Tagged: 0 Thread(s)
Quoted: 324 Post(s)
Liked 253 Times in 150 Posts
Originally Posted by Retro Grouch View Post
It's the motor.

If you put a Ferrari transmission into a Fiat 500 and made no other changes do you think it would go 150 MPH?
On the other hand, if you put a Ferrari engine into a Fiat 500 and made no other changes it still would not go 150 mph, since it would kill the transmission pretty much instantly as soon you'd really step on the pedal.
subgrade is offline  
Old 07-23-20, 11:19 AM
  #19  
bruce19
Senior Member
 
bruce19's Avatar
 
Join Date: Jul 2006
Location: Lebanon (Liberty Hill), CT
Posts: 7,334

Bikes: CAAD 12, MASI Gran Criterium S, Colnago World Cup CX & Guru steel

Mentioned: 4 Post(s)
Tagged: 0 Thread(s)
Quoted: 1232 Post(s)
Liked 575 Times in 346 Posts
Originally Posted by GrainBrain View Post
I still have PRs set on a mid 80's, lower end steel Panasonic thanks to its straight gauge 4130 tube set. Silly stiff with over inflated 1-1/4" tires at 100psi. 6 speed rear. Hill climbing beast.
A Panasonic DX 2000 was my first proper road bike.
bruce19 is offline  
Old 07-26-20, 02:58 PM
  #20  
paulriccio
Member
Thread Starter
 
Join Date: Apr 2020
Posts: 44
Mentioned: 0 Post(s)
Tagged: 0 Thread(s)
Quoted: 20 Post(s)
Likes: 0
Liked 4 Times in 3 Posts
Thanks for the reply. After the new components, it is so much better. The hills were killing me. It has an old flywheel and I may see if I can upgrade to a 11-32 or 34 and do a cassette. Would take some research.

While I got you. I am in the Northeast USA and the roads SUCK. I have 700 x 23 and was looking for a bigger tire and lower pressure. If it fit I was looking at 32 and kind of make it a gravel type bike. I occasionally have some gravel roads.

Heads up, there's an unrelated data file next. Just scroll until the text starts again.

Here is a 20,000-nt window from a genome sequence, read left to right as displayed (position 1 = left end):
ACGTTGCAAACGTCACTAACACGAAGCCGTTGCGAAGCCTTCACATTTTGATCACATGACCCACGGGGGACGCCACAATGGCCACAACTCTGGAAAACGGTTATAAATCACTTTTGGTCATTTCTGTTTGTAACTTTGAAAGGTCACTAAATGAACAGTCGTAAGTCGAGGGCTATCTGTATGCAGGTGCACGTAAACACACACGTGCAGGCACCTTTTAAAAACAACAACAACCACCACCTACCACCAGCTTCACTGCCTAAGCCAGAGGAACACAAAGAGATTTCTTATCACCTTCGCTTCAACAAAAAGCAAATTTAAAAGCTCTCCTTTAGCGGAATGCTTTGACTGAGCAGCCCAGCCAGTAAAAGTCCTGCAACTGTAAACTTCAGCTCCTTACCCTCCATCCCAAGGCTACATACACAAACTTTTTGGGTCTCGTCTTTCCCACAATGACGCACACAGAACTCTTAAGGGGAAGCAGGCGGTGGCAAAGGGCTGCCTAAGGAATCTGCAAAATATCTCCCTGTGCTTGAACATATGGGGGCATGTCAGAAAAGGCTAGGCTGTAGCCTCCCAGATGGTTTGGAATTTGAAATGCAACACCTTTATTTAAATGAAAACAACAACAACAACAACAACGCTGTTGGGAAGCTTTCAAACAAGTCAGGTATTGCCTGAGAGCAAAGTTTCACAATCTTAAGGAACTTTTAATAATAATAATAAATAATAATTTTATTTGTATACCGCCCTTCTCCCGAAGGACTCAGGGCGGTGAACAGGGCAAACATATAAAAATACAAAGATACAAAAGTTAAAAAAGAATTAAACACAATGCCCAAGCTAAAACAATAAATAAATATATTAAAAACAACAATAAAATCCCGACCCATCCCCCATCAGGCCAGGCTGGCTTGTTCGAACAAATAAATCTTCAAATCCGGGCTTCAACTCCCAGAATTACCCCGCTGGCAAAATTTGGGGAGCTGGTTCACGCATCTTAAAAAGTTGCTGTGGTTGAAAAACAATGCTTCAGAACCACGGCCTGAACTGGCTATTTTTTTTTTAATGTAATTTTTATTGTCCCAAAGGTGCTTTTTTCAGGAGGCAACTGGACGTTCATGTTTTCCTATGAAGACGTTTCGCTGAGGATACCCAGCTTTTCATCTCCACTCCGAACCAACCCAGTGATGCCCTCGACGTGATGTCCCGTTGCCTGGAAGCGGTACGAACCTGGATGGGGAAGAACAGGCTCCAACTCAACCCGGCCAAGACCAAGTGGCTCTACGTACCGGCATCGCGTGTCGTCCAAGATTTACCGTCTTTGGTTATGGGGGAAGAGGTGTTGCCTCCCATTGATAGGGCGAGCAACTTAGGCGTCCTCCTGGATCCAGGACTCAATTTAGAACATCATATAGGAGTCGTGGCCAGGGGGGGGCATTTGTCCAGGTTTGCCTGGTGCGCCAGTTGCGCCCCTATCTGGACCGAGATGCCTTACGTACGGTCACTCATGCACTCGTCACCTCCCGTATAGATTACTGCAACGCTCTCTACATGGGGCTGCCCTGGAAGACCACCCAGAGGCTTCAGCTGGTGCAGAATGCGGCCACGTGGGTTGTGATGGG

paulriccio is offline  
Old 07-26-20, 03:00 PM
  #21  
paulriccio
Member
Thread Starter
 
Join Date: Apr 2020
Posts: 44
Mentioned: 0 Post(s)
Tagged: 0 Thread(s)
Quoted: 20 Post(s)
Likes: 0
Liked 4 Times in 3 Posts
I figured as much. I have some muscle mass and I know that takes oxygen. That being said, I think they have better cardio, stronger legs, and lighter everything. Fascinating though.
paulriccio is offline  
Old 07-26-20, 03:03 PM
  #22  
paulriccio
Member
Thread Starter
 
Join Date: Apr 2020
Posts: 44
Mentioned: 0 Post(s)
Tagged: 0 Thread(s)
Quoted: 20 Post(s)
Likes: 0
Liked 4 Times in 3 Posts
Word
paulriccio is offline  
Old 07-26-20, 03:04 PM
  #23  
paulriccio
Member
Thread Starter
 
Join Date: Apr 2020
Posts: 44
Mentioned: 0 Post(s)
Tagged: 0 Thread(s)
Quoted: 20 Post(s)
Likes: 0
Liked 4 Times in 3 Posts
Informative, thanks.
paulriccio is offline  
Old 07-26-20, 03:06 PM
  #24  
paulriccio
Member
Thread Starter
 
Join Date: Apr 2020
Posts: 44
Mentioned: 0 Post(s)
Tagged: 0 Thread(s)
Quoted: 20 Post(s)
Likes: 0
Liked 4 Times in 3 Posts
Thanks. I have a large cage derailer on now but have to look up the specs. I would have to buy new rims (I think) since my bike has a flywheel and not a cassette if I upgrade to the current century.
paulriccio is offline  
Old 07-26-20, 03:11 PM
  #25  
paulriccio
Member
Thread Starter
 
Join Date: Apr 2020
Posts: 44
Mentioned: 0 Post(s)
Tagged: 0 Thread(s)
Quoted: 20 Post(s)
Likes: 0
Liked 4 Times in 3 Posts
I hear you. I really thought it made VERY little difference but I am by no means an expert. It's a hell of a thing the different types of fitness there are. Some wiry frames can have insane cardio AND stronger legs over time. I was just curious about the math, I do it for the workout, not speed.

My shifters are on the frame and i have to read down. It blows. I will have to do research to even see if I can convert that. In due time.

Thanks for the reply.
paulriccio is offline  

Thread Tools
Search this Thread

Contact Us - Archive - Advertising - Cookie Policy - Privacy Statement - Terms of Service - Do Not Sell My Personal Information -

Copyright İ 2018 MH Sub I, LLC dba Internet Brands. All rights reserved. Use of this site indicates your consent to the Terms of Use.